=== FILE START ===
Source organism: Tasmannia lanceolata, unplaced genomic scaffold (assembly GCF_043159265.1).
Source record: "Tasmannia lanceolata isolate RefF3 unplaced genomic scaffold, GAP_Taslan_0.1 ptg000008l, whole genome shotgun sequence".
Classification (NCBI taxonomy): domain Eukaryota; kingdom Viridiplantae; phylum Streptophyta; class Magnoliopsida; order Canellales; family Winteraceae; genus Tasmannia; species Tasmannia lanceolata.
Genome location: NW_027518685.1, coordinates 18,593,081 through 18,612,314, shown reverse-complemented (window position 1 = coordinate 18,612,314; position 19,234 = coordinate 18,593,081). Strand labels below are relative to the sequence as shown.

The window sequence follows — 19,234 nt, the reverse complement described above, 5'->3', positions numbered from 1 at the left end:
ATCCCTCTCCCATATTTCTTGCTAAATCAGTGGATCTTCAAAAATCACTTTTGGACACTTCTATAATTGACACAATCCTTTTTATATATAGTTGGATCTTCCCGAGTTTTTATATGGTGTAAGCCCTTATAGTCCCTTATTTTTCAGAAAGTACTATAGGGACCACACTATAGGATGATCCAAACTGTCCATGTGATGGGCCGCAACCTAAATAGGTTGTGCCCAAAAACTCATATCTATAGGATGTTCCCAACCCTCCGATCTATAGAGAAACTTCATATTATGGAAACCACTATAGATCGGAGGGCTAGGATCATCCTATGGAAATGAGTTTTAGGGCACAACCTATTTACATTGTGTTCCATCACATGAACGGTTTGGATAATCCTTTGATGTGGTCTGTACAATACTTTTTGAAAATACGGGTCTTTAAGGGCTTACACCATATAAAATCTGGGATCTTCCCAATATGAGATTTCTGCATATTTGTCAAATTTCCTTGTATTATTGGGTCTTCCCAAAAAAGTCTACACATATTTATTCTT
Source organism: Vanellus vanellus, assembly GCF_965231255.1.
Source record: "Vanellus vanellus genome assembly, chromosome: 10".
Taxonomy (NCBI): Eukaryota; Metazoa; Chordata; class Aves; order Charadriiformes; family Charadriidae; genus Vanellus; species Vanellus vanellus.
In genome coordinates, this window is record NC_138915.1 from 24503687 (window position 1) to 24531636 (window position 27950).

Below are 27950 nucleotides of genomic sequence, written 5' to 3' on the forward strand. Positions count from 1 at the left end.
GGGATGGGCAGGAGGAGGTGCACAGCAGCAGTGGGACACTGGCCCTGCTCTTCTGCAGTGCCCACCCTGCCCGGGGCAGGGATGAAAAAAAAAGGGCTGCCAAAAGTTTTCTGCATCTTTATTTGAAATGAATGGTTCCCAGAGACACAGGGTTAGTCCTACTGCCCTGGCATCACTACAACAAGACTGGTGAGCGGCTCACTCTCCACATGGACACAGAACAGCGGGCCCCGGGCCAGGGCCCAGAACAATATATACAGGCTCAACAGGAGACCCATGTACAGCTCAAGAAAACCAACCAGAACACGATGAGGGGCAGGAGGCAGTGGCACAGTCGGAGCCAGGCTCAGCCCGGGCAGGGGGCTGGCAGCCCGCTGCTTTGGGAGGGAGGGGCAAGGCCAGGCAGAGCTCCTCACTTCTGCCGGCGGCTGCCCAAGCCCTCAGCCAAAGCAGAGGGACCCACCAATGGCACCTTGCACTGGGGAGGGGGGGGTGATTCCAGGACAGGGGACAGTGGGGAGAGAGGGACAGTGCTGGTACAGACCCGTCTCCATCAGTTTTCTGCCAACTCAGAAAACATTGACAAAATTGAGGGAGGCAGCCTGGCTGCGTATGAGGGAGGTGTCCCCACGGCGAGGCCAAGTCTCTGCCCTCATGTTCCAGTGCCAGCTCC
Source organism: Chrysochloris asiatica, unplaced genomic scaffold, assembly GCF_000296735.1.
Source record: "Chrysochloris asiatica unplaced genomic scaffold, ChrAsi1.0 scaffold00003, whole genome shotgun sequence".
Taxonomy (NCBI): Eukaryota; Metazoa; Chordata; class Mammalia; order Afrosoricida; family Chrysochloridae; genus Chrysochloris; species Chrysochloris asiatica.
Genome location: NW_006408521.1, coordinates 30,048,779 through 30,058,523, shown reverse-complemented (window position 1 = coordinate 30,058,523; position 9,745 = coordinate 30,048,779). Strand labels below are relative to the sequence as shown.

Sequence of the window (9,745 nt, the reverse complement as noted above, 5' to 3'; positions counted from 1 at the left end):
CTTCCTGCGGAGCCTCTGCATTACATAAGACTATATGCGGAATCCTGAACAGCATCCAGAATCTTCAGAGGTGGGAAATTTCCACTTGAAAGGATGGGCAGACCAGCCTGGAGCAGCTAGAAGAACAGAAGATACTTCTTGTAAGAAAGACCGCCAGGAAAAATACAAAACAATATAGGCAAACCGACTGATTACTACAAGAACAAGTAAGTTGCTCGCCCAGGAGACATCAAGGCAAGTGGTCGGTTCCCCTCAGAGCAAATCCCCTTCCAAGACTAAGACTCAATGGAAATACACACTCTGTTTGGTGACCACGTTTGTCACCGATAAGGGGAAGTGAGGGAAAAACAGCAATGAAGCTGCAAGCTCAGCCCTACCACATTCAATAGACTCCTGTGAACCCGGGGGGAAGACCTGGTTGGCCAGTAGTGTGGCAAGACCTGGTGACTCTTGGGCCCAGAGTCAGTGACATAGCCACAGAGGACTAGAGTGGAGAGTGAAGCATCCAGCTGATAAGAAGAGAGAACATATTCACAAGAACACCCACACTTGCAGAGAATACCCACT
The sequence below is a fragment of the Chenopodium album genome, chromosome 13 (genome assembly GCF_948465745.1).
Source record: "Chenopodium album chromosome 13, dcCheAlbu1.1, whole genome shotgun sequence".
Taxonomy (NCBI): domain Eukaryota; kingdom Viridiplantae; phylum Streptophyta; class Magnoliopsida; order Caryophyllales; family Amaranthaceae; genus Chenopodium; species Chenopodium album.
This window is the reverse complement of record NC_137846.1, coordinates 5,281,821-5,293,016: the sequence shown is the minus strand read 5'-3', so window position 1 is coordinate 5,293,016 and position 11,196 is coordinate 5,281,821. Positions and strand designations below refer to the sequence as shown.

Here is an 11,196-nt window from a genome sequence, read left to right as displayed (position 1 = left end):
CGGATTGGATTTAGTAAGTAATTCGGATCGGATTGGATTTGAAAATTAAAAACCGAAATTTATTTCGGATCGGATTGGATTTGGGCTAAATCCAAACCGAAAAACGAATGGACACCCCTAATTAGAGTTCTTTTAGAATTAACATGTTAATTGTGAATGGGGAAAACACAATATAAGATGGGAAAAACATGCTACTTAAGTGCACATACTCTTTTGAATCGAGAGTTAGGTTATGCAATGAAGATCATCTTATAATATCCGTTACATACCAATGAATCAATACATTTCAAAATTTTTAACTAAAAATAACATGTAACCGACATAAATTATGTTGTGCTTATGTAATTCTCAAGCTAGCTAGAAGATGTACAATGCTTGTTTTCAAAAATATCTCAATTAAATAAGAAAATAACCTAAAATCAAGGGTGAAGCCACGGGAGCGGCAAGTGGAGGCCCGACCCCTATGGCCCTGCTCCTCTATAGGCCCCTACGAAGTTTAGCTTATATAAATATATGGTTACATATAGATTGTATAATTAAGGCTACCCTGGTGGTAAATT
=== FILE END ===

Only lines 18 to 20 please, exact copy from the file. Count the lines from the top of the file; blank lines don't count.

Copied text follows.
CTTCCTGCGGAGCCTCTGCATTACATAAGACTATATGCGGAATCCTGAACAGCATCCAGAATCTTCAGAGGTGGGAAATTTCCACTTGAAAGGATGGGCAGACCAGCCTGGAGCAGCTAGAAGAACAGAAGATACTTCTTGTAAGAAAGACCGCCAGGAAAAATACAAAACAATATAGGCAAACCGACTGATTACTACAAGAACAAGTAAGTTGCTCGCCCAGGAGACATCAAGGCAAGTGGTCGGTTCCCCTCAGAGCAAATCCCCTTCCAAGACTAAGACTCAATGGAAATACACACTCTGTTTGGTGACCACGTTTGTCACCGATAAGGGGAAGTGAGGGAAAAACAGCAATGAAGCTGCAAGCTCAGCCCTACCACATTCAATAGACTCCTGTGAACCCGGGGGGAAGACCTGGTTGGCCAGTAGTGTGGCAAGACCTGGTGACTCTTGGGCCCAGAGTCAGTGACATAGCCACAGAGGACTAGAGTGGAGAGTGAAGCATCCAGCTGATAAGAAGAGAGAACATATTCACAAGAACACCCACACTTGCAGAGAATACCCACT
The sequence below is a fragment of the Chenopodium album genome, chromosome 13 (genome assembly GCF_948465745.1).
Source record: "Chenopodium album chromosome 13, dcCheAlbu1.1, whole genome shotgun sequence".